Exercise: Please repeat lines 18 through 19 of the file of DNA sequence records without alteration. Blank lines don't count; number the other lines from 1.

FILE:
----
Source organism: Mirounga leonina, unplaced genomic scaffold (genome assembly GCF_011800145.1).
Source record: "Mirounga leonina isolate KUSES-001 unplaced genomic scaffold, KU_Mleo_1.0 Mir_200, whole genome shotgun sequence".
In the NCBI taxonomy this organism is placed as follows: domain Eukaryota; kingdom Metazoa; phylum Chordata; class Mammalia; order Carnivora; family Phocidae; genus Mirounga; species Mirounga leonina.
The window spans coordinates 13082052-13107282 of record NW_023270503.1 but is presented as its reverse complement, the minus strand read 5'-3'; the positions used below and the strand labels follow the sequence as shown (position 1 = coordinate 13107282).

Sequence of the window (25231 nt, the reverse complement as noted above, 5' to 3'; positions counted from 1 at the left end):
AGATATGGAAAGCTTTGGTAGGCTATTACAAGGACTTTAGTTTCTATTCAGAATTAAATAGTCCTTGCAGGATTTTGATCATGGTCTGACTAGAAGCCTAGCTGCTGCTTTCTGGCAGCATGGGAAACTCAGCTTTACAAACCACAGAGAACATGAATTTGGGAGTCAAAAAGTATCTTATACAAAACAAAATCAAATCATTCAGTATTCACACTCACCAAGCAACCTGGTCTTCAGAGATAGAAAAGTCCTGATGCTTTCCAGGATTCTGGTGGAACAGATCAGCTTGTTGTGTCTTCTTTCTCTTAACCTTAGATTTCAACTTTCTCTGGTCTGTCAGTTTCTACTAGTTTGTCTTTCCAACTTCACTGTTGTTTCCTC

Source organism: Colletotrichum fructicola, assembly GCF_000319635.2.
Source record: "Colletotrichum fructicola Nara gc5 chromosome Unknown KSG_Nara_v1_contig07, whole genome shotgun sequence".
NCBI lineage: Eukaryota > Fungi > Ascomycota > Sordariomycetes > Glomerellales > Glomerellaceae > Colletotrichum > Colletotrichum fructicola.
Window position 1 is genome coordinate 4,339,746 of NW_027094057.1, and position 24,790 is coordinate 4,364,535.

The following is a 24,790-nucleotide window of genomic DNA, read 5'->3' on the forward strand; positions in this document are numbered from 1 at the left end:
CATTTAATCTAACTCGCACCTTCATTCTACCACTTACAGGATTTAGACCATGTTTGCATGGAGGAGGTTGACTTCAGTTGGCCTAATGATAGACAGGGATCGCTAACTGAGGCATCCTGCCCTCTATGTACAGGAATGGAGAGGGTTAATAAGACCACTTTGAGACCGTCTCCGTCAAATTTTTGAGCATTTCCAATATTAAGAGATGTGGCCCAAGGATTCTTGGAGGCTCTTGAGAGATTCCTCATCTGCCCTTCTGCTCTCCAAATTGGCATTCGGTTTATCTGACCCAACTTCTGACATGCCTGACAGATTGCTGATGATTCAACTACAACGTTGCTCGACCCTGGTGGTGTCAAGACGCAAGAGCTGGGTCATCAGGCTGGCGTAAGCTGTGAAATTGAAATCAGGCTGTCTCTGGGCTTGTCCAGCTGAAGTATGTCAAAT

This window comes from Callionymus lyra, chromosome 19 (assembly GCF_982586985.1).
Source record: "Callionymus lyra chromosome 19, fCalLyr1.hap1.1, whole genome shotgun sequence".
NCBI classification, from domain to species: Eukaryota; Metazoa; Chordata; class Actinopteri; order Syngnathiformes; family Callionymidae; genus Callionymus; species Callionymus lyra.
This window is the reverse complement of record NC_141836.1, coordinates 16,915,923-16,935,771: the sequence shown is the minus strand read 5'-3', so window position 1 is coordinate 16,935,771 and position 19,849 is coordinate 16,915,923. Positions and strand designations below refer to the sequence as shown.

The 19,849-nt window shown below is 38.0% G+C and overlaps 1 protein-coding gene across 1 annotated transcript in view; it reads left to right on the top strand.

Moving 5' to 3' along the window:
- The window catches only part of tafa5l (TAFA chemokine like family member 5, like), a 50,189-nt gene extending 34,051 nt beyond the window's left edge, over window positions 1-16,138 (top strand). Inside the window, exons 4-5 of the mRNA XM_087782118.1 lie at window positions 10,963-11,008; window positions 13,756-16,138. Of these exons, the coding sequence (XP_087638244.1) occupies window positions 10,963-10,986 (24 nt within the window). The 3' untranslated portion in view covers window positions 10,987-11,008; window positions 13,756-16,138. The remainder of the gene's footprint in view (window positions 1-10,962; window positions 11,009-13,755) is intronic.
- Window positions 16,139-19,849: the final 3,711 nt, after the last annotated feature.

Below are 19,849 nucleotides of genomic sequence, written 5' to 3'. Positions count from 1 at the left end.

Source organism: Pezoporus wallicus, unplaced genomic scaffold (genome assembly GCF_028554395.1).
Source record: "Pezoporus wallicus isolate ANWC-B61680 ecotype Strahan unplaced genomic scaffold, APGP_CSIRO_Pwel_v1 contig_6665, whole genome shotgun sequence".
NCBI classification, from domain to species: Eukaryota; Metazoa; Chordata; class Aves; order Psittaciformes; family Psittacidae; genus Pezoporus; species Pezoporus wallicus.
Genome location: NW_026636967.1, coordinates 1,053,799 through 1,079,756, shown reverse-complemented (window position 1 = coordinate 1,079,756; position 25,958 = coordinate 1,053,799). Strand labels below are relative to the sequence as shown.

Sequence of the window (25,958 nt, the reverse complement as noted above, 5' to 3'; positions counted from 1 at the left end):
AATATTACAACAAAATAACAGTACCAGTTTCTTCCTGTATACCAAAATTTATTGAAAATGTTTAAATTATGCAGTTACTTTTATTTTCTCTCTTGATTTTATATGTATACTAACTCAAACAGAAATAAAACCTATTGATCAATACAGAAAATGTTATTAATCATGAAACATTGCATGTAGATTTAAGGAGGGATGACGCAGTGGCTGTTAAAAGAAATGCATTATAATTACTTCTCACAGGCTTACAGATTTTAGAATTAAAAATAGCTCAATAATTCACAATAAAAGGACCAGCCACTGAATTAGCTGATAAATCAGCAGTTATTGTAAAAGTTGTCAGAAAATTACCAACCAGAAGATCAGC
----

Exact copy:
Moving 5' to 3' along the window:
- The window catches only part of tafa5l (TAFA chemokine like family member 5, like), a 50,189-nt gene extending 34,051 nt beyond the window's left edge, over window positions 1-16,138 (top strand). Inside the window, exons 4-5 of the mRNA XM_087782118.1 lie at window positions 10,963-11,008; window positions 13,756-16,138. Of these exons, the coding sequence (XP_087638244.1) occupies window positions 10,963-10,986 (24 nt within the window). The 3' untranslated portion in view covers window positions 10,987-11,008; window positions 13,756-16,138. The remainder of the gene's footprint in view (window positions 1-10,962; window positions 11,009-13,755) is intronic.